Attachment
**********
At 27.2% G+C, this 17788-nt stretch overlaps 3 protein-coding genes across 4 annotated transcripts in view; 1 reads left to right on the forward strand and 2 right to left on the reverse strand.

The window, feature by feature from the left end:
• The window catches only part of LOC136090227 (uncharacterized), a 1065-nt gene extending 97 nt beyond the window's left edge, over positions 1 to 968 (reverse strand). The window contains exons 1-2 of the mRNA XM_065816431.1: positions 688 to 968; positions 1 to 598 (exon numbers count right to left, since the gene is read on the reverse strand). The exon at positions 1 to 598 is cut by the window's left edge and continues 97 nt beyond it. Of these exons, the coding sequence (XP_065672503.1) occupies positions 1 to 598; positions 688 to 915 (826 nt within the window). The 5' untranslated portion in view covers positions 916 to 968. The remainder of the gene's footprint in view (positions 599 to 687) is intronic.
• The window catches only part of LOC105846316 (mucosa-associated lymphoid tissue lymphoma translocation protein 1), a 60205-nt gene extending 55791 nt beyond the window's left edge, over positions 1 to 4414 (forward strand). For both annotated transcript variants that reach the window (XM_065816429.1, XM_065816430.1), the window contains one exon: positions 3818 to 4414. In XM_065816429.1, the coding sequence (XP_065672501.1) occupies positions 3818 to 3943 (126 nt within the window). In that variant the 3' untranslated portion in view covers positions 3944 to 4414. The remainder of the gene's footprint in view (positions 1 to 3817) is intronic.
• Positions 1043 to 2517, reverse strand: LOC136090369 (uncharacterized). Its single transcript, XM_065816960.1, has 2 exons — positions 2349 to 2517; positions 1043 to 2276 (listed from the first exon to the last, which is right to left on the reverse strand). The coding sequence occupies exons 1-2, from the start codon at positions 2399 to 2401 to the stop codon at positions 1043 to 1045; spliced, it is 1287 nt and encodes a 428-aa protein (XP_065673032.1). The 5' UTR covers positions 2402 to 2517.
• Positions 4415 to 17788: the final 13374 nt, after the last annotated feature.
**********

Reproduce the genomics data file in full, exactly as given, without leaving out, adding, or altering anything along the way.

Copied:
At 27.2% G+C, this 17788-nt stretch overlaps 3 protein-coding genes across 4 annotated transcripts in view; 1 reads left to right on the forward strand and 2 right to left on the reverse strand.

The window, feature by feature from the left end:
• The window catches only part of LOC136090227 (uncharacterized), a 1065-nt gene extending 97 nt beyond the window's left edge, over positions 1 to 968 (reverse strand). The window contains exons 1-2 of the mRNA XM_065816431.1: positions 688 to 968; positions 1 to 598 (exon numbers count right to left, since the gene is read on the reverse strand). The exon at positions 1 to 598 is cut by the window's left edge and continues 97 nt beyond it. Of these exons, the coding sequence (XP_065672503.1) occupies positions 1 to 598; positions 688 to 915 (826 nt within the window). The 5' untranslated portion in view covers positions 916 to 968. The remainder of the gene's footprint in view (positions 599 to 687) is intronic.
• The window catches only part of LOC105846316 (mucosa-associated lymphoid tissue lymphoma translocation protein 1), a 60205-nt gene extending 55791 nt beyond the window's left edge, over positions 1 to 4414 (forward strand). For both annotated transcript variants that reach the window (XM_065816429.1, XM_065816430.1), the window contains one exon: positions 3818 to 4414. In XM_065816429.1, the coding sequence (XP_065672501.1) occupies positions 3818 to 3943 (126 nt within the window). In that variant the 3' untranslated portion in view covers positions 3944 to 4414. The remainder of the gene's footprint in view (positions 1 to 3817) is intronic.
• Positions 1043 to 2517, reverse strand: LOC136090369 (uncharacterized). Its single transcript, XM_065816960.1, has 2 exons — positions 2349 to 2517; positions 1043 to 2276 (listed from the first exon to the last, which is right to left on the reverse strand). The coding sequence occupies exons 1-2, from the start codon at positions 2399 to 2401 to the stop codon at positions 1043 to 1045; spliced, it is 1287 nt and encodes a 428-aa protein (XP_065673032.1). The 5' UTR covers positions 2402 to 2517.
• Positions 4415 to 17788: the final 13374 nt, after the last annotated feature.